Governing Truth: NGOs and the Politics of Transitional Justice
*Based on my Ph.D. dissertation, which won the 2022 Lynne Rienner Publishers Award for Best Dissertation in Human Rights from the International Studies Association. An earlier version of Chapter 5 won the 2021 Lawrence S. Finkelstein Prize in International Organization, also from the International Studies Association.
Who governs transitional justice? Transitional justice (TJ) is the global regime to deliver truth, justice, reparations, and guarantees of non-repetition after political violence. Existing research tends to depict TJ as a set of government-led institutions, suggesting that the adoption, design, and implementation of TJ mechanisms are primarily, if not exclusively, shaped by governments. Previous scholarship also casts TJ as a set of domestic accountability tools encompassing truth commissions, memorials, trials, compensation programs, and institutional reforms. Yet governments are not the parties most interested in TJ; victims and their families are. And TJ is not only local; it is also global. It is a set of norms and practices that have been developed, refined, institutionalized, and promoted by an international community of experts and non-governmental organizations (NGOs) representing the interests of victims and their families. This duality, between victims and governments and between the local and the global, sets the stage for my book, Governing Truth: NGOs and the Politics of Transitional Justice.
I argue that TJ is not a set of domestic, government-led processes. Rather, TJ is a transnational, civil society-led institution; it arises from domestic civil society groups’ influence on governments from below and international civil society groups’ influence on governments from above. Composing a global TJ network, these groups give governments the impetus to adopt TJ institutions, design them to succeed, and follow up on them with additional measures. The network’s influence is based in members’ advocacy, technical expertise, and operational assistance to governments. Network members burden share, exercising their comparative advantages – in information, experience, material resources, and political power – to maximize scarce resources. And they alternate leadership and support roles at different stages to enhance their chances of success. The book thus produces a new model of transnational advocacy networks, the burden sharing model. This model goes beyond policy advocacy, which has been the focus of the extant literature, and brings attention to civil society’s essential role in policy design, delivery, and follow-up. To be sure, the TJ network’s success is not inevitable or guaranteed. And there is variation in practice – domestic and international groups do not always collaborate as described. Rather, their success, I argue and the empirical findings show, depends on whether or not they do.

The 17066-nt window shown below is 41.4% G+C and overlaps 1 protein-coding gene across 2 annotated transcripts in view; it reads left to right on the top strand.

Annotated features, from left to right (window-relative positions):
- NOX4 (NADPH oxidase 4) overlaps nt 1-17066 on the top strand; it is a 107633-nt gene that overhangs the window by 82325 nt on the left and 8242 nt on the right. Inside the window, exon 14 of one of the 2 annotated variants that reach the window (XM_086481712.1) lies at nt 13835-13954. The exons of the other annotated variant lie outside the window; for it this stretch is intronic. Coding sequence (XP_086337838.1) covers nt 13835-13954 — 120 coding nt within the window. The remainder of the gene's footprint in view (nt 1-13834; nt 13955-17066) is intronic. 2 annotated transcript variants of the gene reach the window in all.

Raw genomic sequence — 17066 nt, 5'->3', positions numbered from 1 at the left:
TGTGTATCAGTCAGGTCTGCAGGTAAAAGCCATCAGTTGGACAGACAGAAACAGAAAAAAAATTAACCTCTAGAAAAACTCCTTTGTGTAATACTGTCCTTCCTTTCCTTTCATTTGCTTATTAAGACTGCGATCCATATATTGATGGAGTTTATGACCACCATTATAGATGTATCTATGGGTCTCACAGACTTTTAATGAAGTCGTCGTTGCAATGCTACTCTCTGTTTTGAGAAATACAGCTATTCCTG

I demonstrate my argument through careful cross-national and cross-case analyses of the TJ life cycle: institutional adoption, design, delivery and follow-up. I focus the inquiry on truth commissions, as they often precede and provide the normative and evidentiary basis for prosecutions, reparations programs, memorialization projects, and reforms. In this vein, the book presents evidence from statistical analyses of the novel Varieties of Truth Commissions Project, a series of datasets that I built over a period of three years with seventeen research assistants at two universities. The datasets capture for the first time (1) the universe of truth commissions, (2) their mandates and investigative powers, (3) their recommendations, and (4) levels of implementation across recommendations. I also produce case studies and probe causal pathways using evidence from my fieldwork, including interviews and focus groups with key stakeholders based in Argentina, Canada, Chile, Guatemala, Indonesia, Kenya, Peru, Sierra Leone, Timor-Leste, the United Kingdom, and the United States. Additional fieldwork in South Africa is in progress.